In South Bend, Indiana, this smart sewer technology was installed along a section of wastewater pipes to help reduce the number of storm overflow spills. Over a period of ten years, an 80 per cent drop in the amount of spills was seen, off the back of the use of these smart controls and other targeted investment.


Northumbrian Water plans to follow suit and use this technology to make changes to the flow and direction of wastewater so that it moves around the sewer network, thus reducing the likelihood of spills.


The new system will predict when and where heavy rainfall is going to be seen, as well as when and where the sewer networks are more likely to be overwhelmed and spill over. The flows of the network will then be automatically balanced so that the wastewater is diverted to emptier sections of the pipework.


The technology will also be able to pinpoint those areas where additional capacity is required, which will allow the supplier to make further targeted investments to build alternative rainwater storage in places where it’s needed most.


Nigel Watson, Northumbrian Water’s information services director, said: ““We are determined to be at the forefront when it comes to using clever new technology to protect our rivers and coasts as much as possible. This could be a massive step for us towards reducing how we use storm overflows.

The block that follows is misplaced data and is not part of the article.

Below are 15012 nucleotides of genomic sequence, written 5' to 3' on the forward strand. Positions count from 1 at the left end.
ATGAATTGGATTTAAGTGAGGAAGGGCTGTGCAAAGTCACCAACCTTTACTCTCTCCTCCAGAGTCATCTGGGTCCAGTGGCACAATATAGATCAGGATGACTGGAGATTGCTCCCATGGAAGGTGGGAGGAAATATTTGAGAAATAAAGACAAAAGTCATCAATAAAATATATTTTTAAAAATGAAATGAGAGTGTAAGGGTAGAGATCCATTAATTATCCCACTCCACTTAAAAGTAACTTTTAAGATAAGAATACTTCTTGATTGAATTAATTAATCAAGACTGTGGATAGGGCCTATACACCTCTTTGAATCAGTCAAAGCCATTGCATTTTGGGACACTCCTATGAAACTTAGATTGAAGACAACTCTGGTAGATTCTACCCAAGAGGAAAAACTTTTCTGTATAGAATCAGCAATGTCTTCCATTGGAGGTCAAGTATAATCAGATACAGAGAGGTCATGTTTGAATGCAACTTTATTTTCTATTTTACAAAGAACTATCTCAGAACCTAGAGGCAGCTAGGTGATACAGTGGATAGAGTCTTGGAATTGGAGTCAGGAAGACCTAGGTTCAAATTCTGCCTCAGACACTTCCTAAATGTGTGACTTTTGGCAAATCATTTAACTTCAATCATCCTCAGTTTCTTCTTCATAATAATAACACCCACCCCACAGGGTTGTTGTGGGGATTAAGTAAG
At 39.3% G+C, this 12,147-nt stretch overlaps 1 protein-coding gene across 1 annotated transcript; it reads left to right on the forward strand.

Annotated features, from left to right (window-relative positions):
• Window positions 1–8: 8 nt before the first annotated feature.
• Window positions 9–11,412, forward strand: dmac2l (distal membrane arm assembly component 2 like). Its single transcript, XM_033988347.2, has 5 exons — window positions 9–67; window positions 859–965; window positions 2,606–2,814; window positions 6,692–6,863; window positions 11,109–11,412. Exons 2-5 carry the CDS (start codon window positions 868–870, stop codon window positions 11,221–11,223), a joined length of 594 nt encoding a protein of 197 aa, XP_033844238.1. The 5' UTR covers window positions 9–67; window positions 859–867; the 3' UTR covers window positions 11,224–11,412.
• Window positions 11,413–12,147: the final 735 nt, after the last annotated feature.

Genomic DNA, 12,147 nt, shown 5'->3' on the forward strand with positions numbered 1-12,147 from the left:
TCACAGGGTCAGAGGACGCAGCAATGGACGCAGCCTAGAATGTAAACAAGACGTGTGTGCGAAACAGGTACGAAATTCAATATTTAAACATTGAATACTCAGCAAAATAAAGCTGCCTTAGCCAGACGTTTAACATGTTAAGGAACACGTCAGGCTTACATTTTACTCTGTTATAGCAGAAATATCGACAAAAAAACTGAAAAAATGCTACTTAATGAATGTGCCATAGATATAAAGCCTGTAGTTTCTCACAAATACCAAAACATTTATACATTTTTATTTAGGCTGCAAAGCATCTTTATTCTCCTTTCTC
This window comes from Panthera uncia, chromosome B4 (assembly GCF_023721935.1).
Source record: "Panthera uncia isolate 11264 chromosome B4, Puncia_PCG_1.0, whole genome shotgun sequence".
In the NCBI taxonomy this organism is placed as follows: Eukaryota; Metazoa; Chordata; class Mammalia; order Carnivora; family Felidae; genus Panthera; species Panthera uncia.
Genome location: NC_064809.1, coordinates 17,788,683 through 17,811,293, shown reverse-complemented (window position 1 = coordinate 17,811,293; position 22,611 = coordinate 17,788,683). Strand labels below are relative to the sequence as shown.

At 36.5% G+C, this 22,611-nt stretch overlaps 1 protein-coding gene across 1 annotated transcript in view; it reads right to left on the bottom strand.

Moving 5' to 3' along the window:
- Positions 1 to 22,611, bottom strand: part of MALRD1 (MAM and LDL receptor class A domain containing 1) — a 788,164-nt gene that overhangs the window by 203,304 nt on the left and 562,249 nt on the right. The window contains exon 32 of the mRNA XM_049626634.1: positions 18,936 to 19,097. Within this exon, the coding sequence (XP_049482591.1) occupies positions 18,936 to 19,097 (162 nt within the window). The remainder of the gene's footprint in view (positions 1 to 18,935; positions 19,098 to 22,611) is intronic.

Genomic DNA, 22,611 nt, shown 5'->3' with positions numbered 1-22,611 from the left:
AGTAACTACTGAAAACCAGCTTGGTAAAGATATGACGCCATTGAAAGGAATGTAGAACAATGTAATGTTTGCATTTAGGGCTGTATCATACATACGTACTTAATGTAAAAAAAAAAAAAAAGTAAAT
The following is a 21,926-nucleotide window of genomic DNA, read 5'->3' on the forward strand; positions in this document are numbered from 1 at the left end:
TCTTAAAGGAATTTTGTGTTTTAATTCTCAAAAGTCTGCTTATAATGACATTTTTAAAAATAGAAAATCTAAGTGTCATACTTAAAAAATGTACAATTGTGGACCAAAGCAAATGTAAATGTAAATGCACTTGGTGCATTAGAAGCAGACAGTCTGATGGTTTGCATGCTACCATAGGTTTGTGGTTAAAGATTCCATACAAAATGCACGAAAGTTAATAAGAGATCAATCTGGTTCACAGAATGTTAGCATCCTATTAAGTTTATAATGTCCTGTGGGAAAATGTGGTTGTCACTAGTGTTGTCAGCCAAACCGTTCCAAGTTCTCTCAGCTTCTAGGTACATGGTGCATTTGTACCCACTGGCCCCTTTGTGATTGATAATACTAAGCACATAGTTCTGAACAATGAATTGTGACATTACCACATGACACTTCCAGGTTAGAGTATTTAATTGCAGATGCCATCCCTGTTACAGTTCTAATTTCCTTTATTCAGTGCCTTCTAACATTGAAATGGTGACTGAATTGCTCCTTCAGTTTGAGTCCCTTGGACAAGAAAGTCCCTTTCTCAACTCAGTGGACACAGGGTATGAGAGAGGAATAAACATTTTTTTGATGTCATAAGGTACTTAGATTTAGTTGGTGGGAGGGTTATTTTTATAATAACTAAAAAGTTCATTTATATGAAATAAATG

“We know that we, like all water companies, need to do better when it comes to managing how storm overflows operate – and this, along with other innovations and projects we are working on, is set to be a huge step forward in protecting our environment, whilst continuing to protect homes and businesses from flooding.”


Sewage solutions


No doubt this pioneering Northumbrian Water project will prove inspiring to other water suppliers around the country to do similar work, but there are also lots of other potential solutions to the problem that could be enacted at the same time.


For example, existing infrastructure and landscapes could be reengineered to reduce the amount of surface water entering the network. Improving water flow management within the network would also prove beneficial, as would building extra storage tank capacity.


Sustainable urban drainage systems may also provide some of the answers, with natural processes mimicked to reduce flooding by managing rainfall close to the source and near the surface. This includes building the likes of wetlands, ponds, swales, permeable paving, soakaways and so on, with these systems storing and treating potentially damaging water.


This, in fact, is something that businesses could get behind relatively easily, making certain changes to their sites to ensure they’re more sustainable, reducing the amount of surface water runoff they contribute to the network.


If, as a business, you’d like to find out more about how you could boost your blue credentials and start operating with water management at the heart of your enterprise, get in touch with the SwitchWaterSuppliers.com team today.